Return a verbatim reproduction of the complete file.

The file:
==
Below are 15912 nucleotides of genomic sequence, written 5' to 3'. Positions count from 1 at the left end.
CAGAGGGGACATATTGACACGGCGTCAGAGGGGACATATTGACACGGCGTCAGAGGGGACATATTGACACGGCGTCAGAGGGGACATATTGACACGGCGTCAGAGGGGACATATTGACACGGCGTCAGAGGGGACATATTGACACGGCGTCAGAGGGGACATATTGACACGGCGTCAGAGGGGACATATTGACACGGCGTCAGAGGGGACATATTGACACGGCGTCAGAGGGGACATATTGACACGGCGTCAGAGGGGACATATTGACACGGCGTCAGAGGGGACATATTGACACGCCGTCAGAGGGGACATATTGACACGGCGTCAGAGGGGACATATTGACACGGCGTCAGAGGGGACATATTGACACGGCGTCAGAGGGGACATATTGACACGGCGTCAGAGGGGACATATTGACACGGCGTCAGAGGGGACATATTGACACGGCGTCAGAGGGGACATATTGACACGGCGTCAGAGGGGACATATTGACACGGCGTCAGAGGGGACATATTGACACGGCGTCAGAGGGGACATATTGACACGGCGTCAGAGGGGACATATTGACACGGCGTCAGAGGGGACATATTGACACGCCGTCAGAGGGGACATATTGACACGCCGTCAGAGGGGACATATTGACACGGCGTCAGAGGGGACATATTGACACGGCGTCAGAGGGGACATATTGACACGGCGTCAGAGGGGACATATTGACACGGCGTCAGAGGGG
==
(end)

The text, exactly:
Below are 15912 nucleotides of genomic sequence, written 5' to 3'. Positions count from 1 at the left end.
CAGAGGGGACATATTGACACGGCGTCAGAGGGGACATATTGACACGGCGTCAGAGGGGACATATTGACACGGCGTCAGAGGGGACATATTGACACGGCGTCAGAGGGGACATATTGACACGGCGTCAGAGGGGACATATTGACACGGCGTCAGAGGGGACATATTGACACGGCGTCAGAGGGGACATATTGACACGGCGTCAGAGGGGACATATTGACACGGCGTCAGAGGGGACATATTGACACGGCGTCAGAGGGGACATATTGACACGGCGTCAGAGGGGACATATTGACACGCCGTCAGAGGGGACATATTGACACGGCGTCAGAGGGGACATATTGACACGGCGTCAGAGGGGACATATTGACACGGCGTCAGAGGGGACATATTGACACGGCGTCAGAGGGGACATATTGACACGGCGTCAGAGGGGACATATTGACACGGCGTCAGAGGGGACATATTGACACGGCGTCAGAGGGGACATATTGACACGGCGTCAGAGGGGACATATTGACACGGCGTCAGAGGGGACATATTGACACGGCGTCAGAGGGGACATATTGACACGGCGTCAGAGGGGACATATTGACACGCCGTCAGAGGGGACATATTGACACGCCGTCAGAGGGGACATATTGACACGGCGTCAGAGGGGACATATTGACACGGCGTCAGAGGGGACATATTGACACGGCGTCAGAGGGGACATATTGACACGGCGTCAGAGGGG